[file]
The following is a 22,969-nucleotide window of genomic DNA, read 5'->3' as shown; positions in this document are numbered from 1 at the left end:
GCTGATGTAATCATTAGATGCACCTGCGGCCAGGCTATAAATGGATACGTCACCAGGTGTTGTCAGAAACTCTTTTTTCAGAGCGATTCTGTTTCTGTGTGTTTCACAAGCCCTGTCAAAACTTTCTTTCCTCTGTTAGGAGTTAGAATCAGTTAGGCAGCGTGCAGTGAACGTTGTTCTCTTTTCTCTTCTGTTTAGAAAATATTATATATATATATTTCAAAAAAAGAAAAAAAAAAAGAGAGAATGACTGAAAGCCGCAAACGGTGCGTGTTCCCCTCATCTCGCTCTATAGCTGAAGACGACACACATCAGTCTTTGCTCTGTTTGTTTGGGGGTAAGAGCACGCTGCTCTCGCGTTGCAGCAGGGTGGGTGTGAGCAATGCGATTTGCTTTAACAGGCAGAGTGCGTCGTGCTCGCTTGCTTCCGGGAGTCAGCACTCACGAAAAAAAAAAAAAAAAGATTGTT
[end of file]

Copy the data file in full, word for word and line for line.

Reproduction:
The following is a 22,969-nucleotide window of genomic DNA, read 5'->3' as shown; positions in this document are numbered from 1 at the left end:
GCTGATGTAATCATTAGATGCACCTGCGGCCAGGCTATAAATGGATACGTCACCAGGTGTTGTCAGAAACTCTTTTTTCAGAGCGATTCTGTTTCTGTGTGTTTCACAAGCCCTGTCAAAACTTTCTTTCCTCTGTTAGGAGTTAGAATCAGTTAGGCAGCGTGCAGTGAACGTTGTTCTCTTTTCTCTTCTGTTTAGAAAATATTATATATATATATTTCAAAAAAAGAAAAAAAAAAAGAGAGAATGACTGAAAGCCGCAAACGGTGCGTGTTCCCCTCATCTCGCTCTATAGCTGAAGACGACACACATCAGTCTTTGCTCTGTTTGTTTGGGGGTAAGAGCACGCTGCTCTCGCGTTGCAGCAGGGTGGGTGTGAGCAATGCGATTTGCTTTAACAGGCAGAGTGCGTCGTGCTCGCTTGCTTCCGGGAGTCAGCACTCACGAAAAAAAAAAAAAAAAGATTGTT